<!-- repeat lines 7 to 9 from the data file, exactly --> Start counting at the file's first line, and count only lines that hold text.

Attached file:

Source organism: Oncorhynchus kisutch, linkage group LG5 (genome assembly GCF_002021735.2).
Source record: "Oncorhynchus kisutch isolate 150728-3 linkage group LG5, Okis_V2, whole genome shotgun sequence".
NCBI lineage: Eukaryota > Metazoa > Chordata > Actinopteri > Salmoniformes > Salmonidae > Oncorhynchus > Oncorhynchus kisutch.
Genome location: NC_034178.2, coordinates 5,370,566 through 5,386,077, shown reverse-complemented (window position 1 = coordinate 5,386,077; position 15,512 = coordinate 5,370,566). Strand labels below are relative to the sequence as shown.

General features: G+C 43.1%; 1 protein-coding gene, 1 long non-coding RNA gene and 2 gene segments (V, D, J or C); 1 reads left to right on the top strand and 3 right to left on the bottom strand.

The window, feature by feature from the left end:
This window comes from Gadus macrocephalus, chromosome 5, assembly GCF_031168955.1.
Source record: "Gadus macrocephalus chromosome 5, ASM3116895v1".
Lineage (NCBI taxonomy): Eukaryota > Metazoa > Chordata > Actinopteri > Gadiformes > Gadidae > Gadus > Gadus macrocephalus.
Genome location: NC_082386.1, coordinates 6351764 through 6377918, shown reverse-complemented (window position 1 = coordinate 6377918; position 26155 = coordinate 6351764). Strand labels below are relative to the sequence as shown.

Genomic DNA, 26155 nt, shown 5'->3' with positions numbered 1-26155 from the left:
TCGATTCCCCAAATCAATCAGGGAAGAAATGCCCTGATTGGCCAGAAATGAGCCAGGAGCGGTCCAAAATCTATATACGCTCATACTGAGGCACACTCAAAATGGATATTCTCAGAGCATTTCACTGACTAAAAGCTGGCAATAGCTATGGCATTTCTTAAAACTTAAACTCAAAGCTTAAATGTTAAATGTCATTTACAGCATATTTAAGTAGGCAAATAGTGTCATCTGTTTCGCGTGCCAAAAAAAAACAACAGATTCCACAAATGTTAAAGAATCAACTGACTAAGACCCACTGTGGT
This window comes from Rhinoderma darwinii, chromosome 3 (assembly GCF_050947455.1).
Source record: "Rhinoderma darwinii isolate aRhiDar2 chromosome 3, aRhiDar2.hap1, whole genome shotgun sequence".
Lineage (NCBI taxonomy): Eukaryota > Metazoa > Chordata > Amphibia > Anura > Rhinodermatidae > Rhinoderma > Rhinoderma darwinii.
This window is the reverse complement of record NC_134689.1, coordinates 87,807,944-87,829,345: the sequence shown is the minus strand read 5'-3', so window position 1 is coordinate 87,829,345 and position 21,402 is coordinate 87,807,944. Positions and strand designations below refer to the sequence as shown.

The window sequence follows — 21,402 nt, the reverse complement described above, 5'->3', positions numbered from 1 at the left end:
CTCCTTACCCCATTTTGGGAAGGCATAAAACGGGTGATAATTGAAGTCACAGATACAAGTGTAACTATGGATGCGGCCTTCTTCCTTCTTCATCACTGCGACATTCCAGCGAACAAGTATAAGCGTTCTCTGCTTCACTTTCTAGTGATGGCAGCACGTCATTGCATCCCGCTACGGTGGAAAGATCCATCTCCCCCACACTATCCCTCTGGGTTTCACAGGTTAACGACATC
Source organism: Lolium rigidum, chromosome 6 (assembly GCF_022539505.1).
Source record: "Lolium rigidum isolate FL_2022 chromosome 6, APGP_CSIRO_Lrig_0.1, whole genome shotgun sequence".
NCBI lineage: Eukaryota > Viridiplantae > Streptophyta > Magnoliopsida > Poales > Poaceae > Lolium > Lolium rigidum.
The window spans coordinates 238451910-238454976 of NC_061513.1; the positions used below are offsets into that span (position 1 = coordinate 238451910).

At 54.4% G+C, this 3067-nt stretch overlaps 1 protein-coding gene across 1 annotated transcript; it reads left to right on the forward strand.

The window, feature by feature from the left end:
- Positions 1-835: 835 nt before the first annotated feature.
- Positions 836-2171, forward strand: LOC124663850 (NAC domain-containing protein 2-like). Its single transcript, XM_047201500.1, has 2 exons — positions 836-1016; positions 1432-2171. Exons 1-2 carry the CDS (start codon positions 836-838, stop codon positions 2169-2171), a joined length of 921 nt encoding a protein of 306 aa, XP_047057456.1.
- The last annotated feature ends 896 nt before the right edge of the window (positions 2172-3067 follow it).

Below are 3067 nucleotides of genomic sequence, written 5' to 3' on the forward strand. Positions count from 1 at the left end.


This window comes from Gadus macrocephalus, chromosome 5, assembly GCF_031168955.1.
Source record: "Gadus macrocephalus chromosome 5, ASM3116895v1".
Lineage (NCBI taxonomy): Eukaryota > Metazoa > Chordata > Actinopteri > Gadiformes > Gadidae > Gadus > Gadus macrocephalus.